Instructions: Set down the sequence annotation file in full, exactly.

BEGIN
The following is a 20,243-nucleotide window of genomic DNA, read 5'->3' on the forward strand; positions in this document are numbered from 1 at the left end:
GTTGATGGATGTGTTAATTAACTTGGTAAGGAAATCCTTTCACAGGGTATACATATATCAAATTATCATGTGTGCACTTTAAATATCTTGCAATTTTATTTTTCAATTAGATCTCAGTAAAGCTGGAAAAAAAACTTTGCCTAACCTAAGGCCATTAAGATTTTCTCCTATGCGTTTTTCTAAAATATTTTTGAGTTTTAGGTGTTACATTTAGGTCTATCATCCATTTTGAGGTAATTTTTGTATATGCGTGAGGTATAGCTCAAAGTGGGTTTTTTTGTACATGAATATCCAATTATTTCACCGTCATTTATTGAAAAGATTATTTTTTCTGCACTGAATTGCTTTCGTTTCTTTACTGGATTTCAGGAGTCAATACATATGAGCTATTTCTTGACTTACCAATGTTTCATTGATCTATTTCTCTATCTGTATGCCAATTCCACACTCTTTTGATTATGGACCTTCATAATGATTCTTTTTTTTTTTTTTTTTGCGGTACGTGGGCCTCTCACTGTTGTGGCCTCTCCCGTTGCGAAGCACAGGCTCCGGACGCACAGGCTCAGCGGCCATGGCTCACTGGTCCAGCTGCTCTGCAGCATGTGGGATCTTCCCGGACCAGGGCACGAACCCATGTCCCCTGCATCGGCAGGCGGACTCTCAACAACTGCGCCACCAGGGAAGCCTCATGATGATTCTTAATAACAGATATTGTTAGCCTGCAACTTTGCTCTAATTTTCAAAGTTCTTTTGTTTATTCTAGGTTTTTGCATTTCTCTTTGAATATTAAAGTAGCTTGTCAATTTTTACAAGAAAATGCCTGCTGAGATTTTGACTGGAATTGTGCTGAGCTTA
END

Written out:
The following is a 20,243-nucleotide window of genomic DNA, read 5'->3' on the forward strand; positions in this document are numbered from 1 at the left end:
GTTGATGGATGTGTTAATTAACTTGGTAAGGAAATCCTTTCACAGGGTATACATATATCAAATTATCATGTGTGCACTTTAAATATCTTGCAATTTTATTTTTCAATTAGATCTCAGTAAAGCTGGAAAAAAAACTTTGCCTAACCTAAGGCCATTAAGATTTTCTCCTATGCGTTTTTCTAAAATATTTTTGAGTTTTAGGTGTTACATTTAGGTCTATCATCCATTTTGAGGTAATTTTTGTATATGCGTGAGGTATAGCTCAAAGTGGGTTTTTTTGTACATGAATATCCAATTATTTCACCGTCATTTATTGAAAAGATTATTTTTTCTGCACTGAATTGCTTTCGTTTCTTTACTGGATTTCAGGAGTCAATACATATGAGCTATTTCTTGACTTACCAATGTTTCATTGATCTATTTCTCTATCTGTATGCCAATTCCACACTCTTTTGATTATGGACCTTCATAATGATTCTTTTTTTTTTTTTTTTTGCGGTACGTGGGCCTCTCACTGTTGTGGCCTCTCCCGTTGCGAAGCACAGGCTCCGGACGCACAGGCTCAGCGGCCATGGCTCACTGGTCCAGCTGCTCTGCAGCATGTGGGATCTTCCCGGACCAGGGCACGAACCCATGTCCCCTGCATCGGCAGGCGGACTCTCAACAACTGCGCCACCAGGGAAGCCTCATGATGATTCTTAATAACAGATATTGTTAGCCTGCAACTTTGCTCTAATTTTCAAAGTTCTTTTGTTTATTCTAGGTTTTTGCATTTCTCTTTGAATATTAAAGTAGCTTGTCAATTTTTACAAGAAAATGCCTGCTGAGATTTTGACTGGAATTGTGCTGAGCTTA